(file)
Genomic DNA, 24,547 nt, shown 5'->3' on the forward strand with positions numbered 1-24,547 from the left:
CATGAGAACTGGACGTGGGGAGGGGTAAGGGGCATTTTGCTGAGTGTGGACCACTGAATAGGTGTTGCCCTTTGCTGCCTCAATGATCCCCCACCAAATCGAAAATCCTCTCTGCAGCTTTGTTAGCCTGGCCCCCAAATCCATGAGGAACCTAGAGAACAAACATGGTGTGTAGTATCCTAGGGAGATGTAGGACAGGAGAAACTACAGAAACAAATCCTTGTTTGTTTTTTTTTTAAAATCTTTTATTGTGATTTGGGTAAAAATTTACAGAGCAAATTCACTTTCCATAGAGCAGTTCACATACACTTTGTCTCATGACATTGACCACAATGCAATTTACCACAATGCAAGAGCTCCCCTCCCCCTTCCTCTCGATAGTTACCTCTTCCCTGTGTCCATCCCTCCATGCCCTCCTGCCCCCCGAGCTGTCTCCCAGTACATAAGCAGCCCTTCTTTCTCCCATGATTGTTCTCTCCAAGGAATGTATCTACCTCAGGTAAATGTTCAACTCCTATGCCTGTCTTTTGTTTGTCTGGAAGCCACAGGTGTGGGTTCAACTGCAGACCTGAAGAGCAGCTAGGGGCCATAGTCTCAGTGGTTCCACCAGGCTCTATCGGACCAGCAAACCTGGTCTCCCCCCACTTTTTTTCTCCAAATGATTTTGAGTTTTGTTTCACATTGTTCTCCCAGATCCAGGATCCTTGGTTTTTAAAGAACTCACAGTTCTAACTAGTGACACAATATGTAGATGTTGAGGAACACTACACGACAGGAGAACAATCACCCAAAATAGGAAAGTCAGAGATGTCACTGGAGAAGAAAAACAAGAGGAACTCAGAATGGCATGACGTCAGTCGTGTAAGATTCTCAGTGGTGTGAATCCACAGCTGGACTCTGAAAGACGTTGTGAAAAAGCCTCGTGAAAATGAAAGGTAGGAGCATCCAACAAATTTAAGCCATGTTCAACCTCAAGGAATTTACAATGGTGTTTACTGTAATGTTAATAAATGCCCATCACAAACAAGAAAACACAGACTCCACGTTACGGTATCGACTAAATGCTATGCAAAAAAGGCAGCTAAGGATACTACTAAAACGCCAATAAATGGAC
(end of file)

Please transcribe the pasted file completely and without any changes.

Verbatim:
Genomic DNA, 24,547 nt, shown 5'->3' on the forward strand with positions numbered 1-24,547 from the left:
CATGAGAACTGGACGTGGGGAGGGGTAAGGGGCATTTTGCTGAGTGTGGACCACTGAATAGGTGTTGCCCTTTGCTGCCTCAATGATCCCCCACCAAATCGAAAATCCTCTCTGCAGCTTTGTTAGCCTGGCCCCCAAATCCATGAGGAACCTAGAGAACAAACATGGTGTGTAGTATCCTAGGGAGATGTAGGACAGGAGAAACTACAGAAACAAATCCTTGTTTGTTTTTTTTTTAAAATCTTTTATTGTGATTTGGGTAAAAATTTACAGAGCAAATTCACTTTCCATAGAGCAGTTCACATACACTTTGTCTCATGACATTGACCACAATGCAATTTACCACAATGCAAGAGCTCCCCTCCCCCTTCCTCTCGATAGTTACCTCTTCCCTGTGTCCATCCCTCCATGCCCTCCTGCCCCCCGAGCTGTCTCCCAGTACATAAGCAGCCCTTCTTTCTCCCATGATTGTTCTCTCCAAGGAATGTATCTACCTCAGGTAAATGTTCAACTCCTATGCCTGTCTTTTGTTTGTCTGGAAGCCACAGGTGTGGGTTCAACTGCAGACCTGAAGAGCAGCTAGGGGCCATAGTCTCAGTGGTTCCACCAGGCTCTATCGGACCAGCAAACCTGGTCTCCCCCCACTTTTTTTCTCCAAATGATTTTGAGTTTTGTTTCACATTGTTCTCCCAGATCCAGGATCCTTGGTTTTTAAAGAACTCACAGTTCTAACTAGTGACACAATATGTAGATGTTGAGGAACACTACACGACAGGAGAACAATCACCCAAAATAGGAAAGTCAGAGATGTCACTGGAGAAGAAAAACAAGAGGAACTCAGAATGGCATGACGTCAGTCGTGTAAGATTCTCAGTGGTGTGAATCCACAGCTGGACTCTGAAAGACGTTGTGAAAAAGCCTCGTGAAAATGAAAGGTAGGAGCATCCAACAAATTTAAGCCATGTTCAACCTCAAGGAATTTACAATGGTGTTTACTGTAATGTTAATAAATGCCCATCACAAACAAGAAAACACAGACTCCACGTTACGGTATCGACTAAATGCTATGCAAAAAAGGCAGCTAAGGATACTACTAAAACGCCAATAAATGGAC